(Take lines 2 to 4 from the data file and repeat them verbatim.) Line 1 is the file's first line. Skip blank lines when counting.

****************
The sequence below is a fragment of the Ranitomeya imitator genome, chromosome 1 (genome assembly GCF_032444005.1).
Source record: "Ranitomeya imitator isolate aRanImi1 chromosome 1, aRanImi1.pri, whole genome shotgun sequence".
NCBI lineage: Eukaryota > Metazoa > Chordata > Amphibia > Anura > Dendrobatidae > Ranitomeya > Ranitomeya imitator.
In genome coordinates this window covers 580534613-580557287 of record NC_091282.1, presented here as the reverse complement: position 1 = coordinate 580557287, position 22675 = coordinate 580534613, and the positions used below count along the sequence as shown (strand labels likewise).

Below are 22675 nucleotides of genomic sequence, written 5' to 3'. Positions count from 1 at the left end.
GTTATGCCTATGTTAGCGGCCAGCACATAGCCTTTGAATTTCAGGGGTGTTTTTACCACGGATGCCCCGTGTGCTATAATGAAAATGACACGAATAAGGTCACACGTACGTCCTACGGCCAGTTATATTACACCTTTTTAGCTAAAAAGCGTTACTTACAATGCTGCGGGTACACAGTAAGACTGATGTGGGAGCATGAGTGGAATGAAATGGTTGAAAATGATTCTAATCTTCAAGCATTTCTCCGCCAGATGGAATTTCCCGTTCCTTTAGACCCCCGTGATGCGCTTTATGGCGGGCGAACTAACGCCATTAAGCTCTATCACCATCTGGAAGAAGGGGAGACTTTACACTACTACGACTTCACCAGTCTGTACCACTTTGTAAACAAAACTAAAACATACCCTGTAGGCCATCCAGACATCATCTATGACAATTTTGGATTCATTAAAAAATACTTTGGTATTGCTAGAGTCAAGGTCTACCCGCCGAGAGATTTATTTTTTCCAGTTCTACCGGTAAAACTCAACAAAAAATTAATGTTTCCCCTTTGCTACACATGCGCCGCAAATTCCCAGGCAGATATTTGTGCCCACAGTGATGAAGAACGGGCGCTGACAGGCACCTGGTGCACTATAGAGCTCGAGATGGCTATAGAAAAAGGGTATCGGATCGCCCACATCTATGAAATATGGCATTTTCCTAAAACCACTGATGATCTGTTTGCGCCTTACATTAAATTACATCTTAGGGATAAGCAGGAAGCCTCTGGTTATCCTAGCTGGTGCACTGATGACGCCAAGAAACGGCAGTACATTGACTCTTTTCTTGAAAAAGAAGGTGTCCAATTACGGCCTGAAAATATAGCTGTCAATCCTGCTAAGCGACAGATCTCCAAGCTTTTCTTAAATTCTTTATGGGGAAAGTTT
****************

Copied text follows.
Source record: "Ranitomeya imitator isolate aRanImi1 chromosome 1, aRanImi1.pri, whole genome shotgun sequence".
NCBI lineage: Eukaryota > Metazoa > Chordata > Amphibia > Anura > Dendrobatidae > Ranitomeya > Ranitomeya imitator.
In genome coordinates this window covers 580534613-580557287 of record NC_091282.1, presented here as the reverse complement: position 1 = coordinate 580557287, position 22675 = coordinate 580534613, and the positions used below count along the sequence as shown (strand labels likewise).